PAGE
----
Posted 3/30/2017

By Randy Fogg

The Ledger Staff

MOUNDRIDGE – The USD 423 School District will be retiring its last two bond issues a couple of months earlier than originally planned.

Superintendent George Leary said the two previous bond issues will be paid off July 1. Originally, the issues were scheduled to be retired in September.

“The money will be collected,” Leary said. “Why not go ahead and get it paid off a little bit earlier?”

Leary noted the school district will save $1,936 in interest with the early pay offs.

“We’re going to do this regardless of what happens April 4,” Leary added.

He said community members have indicated an interest in getting the previous bonds retired prior to the new bond issue coming on line.

The Moundridge Board of Education is asking patrons to approve a $20.995 bond issue. The bonds will be paid off in a 25-year period.

As a walk-in election, the voting location will be open from 7 a.m. to 7 p.m., Tuesday, April 4, at the Northridge Community Center.

Board member Jacque Schmidt said the proposed bond issue will address infrastructure improvements, such as the building’s roof, fascia and heating, ventilation and air conditioning systems.

“When it rains, water pools on the roof and has caused the roof to leak in various places in the building,” Schmidt said. “These leaks have cause damage to the interior of the building.

“The condition of the gold fascia (on the middle school/high school building) allows the air to seep in,” she continued. “These air leaks have caused pipes to freeze and make the building inefficient to heat and cool. The boiler system is outdated and inefficient. Upgrades are needed to the HVAC system so that the building temperature can be efficiently regulated.”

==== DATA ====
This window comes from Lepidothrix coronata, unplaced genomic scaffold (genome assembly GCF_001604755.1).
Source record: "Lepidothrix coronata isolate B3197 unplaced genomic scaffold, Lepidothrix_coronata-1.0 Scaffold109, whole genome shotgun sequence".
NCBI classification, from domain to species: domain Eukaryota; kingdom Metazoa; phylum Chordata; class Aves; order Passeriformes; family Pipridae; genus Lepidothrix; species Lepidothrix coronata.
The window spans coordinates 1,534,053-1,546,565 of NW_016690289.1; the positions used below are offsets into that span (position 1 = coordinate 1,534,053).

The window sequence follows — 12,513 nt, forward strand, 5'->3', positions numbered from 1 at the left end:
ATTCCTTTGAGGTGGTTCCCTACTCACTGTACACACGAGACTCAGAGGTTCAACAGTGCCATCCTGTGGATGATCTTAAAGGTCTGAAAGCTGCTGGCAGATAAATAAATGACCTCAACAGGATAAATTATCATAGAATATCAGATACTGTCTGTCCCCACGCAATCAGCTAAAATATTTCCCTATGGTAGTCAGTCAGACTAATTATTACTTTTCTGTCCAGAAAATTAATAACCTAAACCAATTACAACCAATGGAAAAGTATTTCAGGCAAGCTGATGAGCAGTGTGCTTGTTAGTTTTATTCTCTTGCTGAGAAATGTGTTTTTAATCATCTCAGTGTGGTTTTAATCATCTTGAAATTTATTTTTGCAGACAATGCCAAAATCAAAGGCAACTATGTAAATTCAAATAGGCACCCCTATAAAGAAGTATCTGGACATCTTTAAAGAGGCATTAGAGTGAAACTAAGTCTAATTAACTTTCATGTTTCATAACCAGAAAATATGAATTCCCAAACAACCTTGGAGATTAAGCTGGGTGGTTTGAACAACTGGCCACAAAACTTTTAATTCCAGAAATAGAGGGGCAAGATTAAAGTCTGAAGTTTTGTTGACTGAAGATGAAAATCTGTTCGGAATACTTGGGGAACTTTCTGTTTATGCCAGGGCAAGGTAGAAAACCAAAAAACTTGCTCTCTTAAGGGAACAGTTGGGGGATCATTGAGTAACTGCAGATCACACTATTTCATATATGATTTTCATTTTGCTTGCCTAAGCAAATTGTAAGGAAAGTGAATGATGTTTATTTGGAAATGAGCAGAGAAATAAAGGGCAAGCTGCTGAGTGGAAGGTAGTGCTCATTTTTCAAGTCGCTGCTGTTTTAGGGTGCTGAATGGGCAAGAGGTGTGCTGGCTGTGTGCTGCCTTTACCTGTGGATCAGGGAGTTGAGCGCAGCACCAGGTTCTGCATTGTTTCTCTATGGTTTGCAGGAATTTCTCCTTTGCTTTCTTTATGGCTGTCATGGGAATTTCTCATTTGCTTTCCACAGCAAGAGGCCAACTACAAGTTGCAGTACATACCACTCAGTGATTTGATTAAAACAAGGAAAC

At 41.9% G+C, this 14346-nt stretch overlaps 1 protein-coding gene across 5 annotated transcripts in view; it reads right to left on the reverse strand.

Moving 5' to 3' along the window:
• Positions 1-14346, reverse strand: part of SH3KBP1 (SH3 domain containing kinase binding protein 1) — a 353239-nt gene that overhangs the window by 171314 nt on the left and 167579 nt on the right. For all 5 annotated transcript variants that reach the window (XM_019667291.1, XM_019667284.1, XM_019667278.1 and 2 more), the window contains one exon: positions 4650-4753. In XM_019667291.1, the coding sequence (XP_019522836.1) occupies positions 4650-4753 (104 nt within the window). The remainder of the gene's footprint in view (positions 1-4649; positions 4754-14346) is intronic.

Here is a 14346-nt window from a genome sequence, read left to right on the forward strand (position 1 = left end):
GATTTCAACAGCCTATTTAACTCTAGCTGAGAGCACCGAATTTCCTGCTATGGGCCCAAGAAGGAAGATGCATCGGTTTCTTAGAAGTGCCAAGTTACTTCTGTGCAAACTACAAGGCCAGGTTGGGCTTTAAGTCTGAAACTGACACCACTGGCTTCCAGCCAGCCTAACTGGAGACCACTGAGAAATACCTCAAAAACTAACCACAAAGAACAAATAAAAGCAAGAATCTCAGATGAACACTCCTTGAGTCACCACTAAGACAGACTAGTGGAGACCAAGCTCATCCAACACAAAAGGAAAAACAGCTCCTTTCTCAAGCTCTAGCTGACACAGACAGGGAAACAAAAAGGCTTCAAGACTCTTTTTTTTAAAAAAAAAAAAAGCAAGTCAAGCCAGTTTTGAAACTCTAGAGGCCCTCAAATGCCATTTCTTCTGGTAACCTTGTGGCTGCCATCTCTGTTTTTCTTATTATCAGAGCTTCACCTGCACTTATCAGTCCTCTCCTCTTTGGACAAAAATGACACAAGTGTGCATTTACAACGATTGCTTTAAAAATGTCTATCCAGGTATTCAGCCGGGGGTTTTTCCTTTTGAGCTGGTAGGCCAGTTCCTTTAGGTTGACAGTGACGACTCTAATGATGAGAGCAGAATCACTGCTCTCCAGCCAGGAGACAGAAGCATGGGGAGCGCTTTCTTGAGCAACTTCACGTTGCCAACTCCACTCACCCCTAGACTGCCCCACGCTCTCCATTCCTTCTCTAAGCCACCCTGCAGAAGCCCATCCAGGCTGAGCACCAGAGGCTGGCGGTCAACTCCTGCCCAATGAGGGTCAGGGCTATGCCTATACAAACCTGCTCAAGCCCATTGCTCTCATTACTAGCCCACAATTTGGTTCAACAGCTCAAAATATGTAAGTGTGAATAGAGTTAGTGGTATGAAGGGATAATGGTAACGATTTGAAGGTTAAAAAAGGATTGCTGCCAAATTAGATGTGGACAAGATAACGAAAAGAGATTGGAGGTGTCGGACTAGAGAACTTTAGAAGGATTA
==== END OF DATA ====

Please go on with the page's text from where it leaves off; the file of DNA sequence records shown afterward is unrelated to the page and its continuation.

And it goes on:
Another key area for Schmidt was providing Federal Emergency Management Agency-approved storm shelters for students and staff and building security was added.

The storm shelters could also serve as classroom space. Front entrances and office relocations would allow the new campus “to have secured entrances with a security system that would prevent unauthorized entrances into the building,” Schmidt said.

Schmidt said she was pleased the entire community has been given the opportunity to voice their opinions about the proposed plan.

“Many opportunities were given for community members to become informed and provide their feedback,” Schmidt said. “The task force and the Board of Education worked diligently to listen and respond to the concerns of the community in bringing forth the bond proposal.”

Schmidt stressed district patrons should support this bond “because the students of this district are our future and the future of this community. They deserve to attend school and learn in an environment that is conducive to learning.”

While stressing she understands $20.9 million is a lot of money and there are people in the community who cannot afford a property tax increase, she noted there are 400 children attending school in this district.

“They are attending school in buildings that are falling apart,” Schmidt said. “They are cold, drafty and have poor lighting.